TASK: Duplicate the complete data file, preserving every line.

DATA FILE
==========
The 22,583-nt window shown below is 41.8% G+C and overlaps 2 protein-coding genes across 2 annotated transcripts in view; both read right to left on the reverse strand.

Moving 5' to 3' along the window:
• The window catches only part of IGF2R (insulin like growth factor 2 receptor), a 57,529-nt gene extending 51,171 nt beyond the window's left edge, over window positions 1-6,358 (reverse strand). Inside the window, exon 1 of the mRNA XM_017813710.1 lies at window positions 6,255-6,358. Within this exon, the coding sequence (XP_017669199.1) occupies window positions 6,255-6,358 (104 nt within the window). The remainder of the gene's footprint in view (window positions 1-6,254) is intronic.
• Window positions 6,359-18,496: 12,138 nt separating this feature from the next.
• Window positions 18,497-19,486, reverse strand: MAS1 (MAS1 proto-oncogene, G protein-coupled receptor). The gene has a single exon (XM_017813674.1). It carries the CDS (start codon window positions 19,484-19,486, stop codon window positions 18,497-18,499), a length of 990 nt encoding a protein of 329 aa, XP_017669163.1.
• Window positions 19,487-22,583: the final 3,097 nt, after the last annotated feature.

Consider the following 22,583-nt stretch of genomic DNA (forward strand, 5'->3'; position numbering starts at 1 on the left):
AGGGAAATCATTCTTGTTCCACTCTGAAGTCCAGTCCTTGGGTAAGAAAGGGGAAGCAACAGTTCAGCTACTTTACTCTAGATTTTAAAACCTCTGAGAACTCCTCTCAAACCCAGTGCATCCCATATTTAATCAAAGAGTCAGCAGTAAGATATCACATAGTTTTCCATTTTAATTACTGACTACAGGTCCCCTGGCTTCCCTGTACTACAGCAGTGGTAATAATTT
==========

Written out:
The 22,583-nt window shown below is 41.8% G+C and overlaps 2 protein-coding genes across 2 annotated transcripts in view; both read right to left on the reverse strand.

Moving 5' to 3' along the window:
• The window catches only part of IGF2R (insulin like growth factor 2 receptor), a 57,529-nt gene extending 51,171 nt beyond the window's left edge, over window positions 1-6,358 (reverse strand). Inside the window, exon 1 of the mRNA XM_017813710.1 lies at window positions 6,255-6,358. Within this exon, the coding sequence (XP_017669199.1) occupies window positions 6,255-6,358 (104 nt within the window). The remainder of the gene's footprint in view (window positions 1-6,254) is intronic.
• Window positions 6,359-18,496: 12,138 nt separating this feature from the next.
• Window positions 18,497-19,486, reverse strand: MAS1 (MAS1 proto-oncogene, G protein-coupled receptor). The gene has a single exon (XM_017813674.1). It carries the CDS (start codon window positions 19,484-19,486, stop codon window positions 18,497-18,499), a length of 990 nt encoding a protein of 329 aa, XP_017669163.1.
• Window positions 19,487-22,583: the final 3,097 nt, after the last annotated feature.

Consider the following 22,583-nt stretch of genomic DNA (forward strand, 5'->3'; position numbering starts at 1 on the left):
AGGGAAATCATTCTTGTTCCACTCTGAAGTCCAGTCCTTGGGTAAGAAAGGGGAAGCAACAGTTCAGCTACTTTACTCTAGATTTTAAAACCTCTGAGAACTCCTCTCAAACCCAGTGCATCCCATATTTAATCAAAGAGTCAGCAGTAAGATATCACATAGTTTTCCATTTTAATTACTGACTACAGGTCCCCTGGCTTCCCTGTACTACAGCAGTGGTAATAATTT